Trains steam ahead on Pennines heritage line

South Tynedale Railway locomotive Image copyright South Tynedale Railway
Image caption Trains run on Tuesdays, Thursdays, Saturdays and Sundays and daily during school holidays

Trains have returned to a section of England's highest railway line for the first time in more than 40 years.

South Tynedale Railway, a narrow gauge line in the Pennines, is built on the track bed of the Alston Line which closed in 1976.

Operated by a preservation society, it runs steam trains between Alston in Cumbria and Lintley in Northumberland.

In what has been described as a "milestone" it now runs to Slaggyford, further up the Tyne Valley.

Richard Graham, chair of the South Tynedale Railway Preservation Society, said: "Opening the extension to Slaggyford is the first step towards fulfilling the aim of recreating a community railway linking Alston Moor, South Tynedale and the wider North Pennines Area of Outstanding Natural Beauty with the national railway network at Haltwhistle.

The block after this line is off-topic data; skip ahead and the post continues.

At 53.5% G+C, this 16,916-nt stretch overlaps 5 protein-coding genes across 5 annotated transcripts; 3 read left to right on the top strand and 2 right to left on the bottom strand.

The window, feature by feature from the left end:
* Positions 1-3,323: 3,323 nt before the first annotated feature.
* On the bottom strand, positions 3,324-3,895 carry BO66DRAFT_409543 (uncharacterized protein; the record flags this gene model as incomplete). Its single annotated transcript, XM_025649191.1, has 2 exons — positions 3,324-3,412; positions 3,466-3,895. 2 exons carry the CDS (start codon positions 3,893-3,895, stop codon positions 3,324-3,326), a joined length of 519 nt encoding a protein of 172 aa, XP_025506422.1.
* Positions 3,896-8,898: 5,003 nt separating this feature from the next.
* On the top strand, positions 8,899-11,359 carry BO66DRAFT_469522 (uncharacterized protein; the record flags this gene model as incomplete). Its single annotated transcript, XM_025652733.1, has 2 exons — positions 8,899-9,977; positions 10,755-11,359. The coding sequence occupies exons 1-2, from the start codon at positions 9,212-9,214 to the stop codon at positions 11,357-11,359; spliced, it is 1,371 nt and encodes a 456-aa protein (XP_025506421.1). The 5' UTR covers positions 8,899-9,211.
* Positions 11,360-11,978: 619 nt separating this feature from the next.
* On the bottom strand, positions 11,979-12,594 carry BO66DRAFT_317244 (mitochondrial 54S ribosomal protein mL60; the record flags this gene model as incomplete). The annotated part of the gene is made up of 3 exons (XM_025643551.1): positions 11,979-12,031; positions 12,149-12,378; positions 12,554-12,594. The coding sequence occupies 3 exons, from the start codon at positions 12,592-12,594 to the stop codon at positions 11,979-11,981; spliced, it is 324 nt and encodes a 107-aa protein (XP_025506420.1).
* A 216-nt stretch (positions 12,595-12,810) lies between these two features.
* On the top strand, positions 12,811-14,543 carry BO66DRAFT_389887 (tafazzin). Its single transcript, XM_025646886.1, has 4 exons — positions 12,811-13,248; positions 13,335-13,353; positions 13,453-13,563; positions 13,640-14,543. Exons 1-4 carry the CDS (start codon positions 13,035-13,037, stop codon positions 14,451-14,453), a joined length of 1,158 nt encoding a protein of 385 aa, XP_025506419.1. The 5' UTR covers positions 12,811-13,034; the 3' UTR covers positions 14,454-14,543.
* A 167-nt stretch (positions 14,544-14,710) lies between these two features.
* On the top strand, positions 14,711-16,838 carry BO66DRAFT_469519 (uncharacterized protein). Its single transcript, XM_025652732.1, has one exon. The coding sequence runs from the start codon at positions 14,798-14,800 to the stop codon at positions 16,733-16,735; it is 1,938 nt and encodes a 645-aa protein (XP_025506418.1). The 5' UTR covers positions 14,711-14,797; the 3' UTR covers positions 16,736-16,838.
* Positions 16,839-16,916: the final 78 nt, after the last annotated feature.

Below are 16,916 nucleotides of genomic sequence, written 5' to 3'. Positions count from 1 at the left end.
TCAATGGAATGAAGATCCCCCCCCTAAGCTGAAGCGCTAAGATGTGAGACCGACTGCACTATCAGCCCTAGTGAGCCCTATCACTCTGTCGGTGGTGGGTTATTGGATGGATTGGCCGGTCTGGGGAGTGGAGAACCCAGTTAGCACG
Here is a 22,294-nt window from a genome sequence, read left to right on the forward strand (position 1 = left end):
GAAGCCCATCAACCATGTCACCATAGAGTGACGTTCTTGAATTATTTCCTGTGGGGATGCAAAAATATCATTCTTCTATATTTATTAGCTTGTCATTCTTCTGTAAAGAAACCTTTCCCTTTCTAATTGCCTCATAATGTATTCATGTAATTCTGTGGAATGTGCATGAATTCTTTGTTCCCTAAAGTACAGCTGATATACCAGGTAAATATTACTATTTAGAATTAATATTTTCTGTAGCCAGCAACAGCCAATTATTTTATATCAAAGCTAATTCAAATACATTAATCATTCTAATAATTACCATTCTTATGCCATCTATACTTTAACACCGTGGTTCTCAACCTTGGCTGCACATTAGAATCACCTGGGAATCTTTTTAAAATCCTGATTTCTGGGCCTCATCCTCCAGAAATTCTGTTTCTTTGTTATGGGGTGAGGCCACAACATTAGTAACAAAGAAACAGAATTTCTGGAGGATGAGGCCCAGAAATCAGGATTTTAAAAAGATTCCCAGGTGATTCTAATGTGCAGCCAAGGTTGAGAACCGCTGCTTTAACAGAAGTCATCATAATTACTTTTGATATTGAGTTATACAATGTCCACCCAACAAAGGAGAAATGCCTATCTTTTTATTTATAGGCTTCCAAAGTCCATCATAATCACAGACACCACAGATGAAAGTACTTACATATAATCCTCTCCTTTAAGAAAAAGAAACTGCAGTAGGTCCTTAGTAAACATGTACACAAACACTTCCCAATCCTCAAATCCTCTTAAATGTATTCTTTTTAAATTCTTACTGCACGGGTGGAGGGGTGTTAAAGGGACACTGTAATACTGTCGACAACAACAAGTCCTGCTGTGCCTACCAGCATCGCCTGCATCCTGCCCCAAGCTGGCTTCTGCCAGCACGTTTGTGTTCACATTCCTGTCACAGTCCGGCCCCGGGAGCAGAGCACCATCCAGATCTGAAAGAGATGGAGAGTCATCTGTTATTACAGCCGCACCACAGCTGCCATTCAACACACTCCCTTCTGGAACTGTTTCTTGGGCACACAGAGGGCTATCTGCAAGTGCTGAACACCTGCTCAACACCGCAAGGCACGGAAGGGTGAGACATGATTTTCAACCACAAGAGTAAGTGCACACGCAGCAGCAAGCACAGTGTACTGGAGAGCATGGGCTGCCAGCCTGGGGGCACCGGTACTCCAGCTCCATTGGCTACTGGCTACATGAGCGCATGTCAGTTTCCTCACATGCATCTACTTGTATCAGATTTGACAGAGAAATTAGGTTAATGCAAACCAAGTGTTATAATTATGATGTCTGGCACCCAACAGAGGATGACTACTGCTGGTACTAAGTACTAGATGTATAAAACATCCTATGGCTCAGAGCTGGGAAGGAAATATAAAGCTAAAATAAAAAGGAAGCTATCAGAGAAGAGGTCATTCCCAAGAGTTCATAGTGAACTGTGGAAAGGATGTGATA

"I would like to thank the team of staff and volunteers who have worked really hard, overcoming numerous obstacles, to help us reach this milestone."

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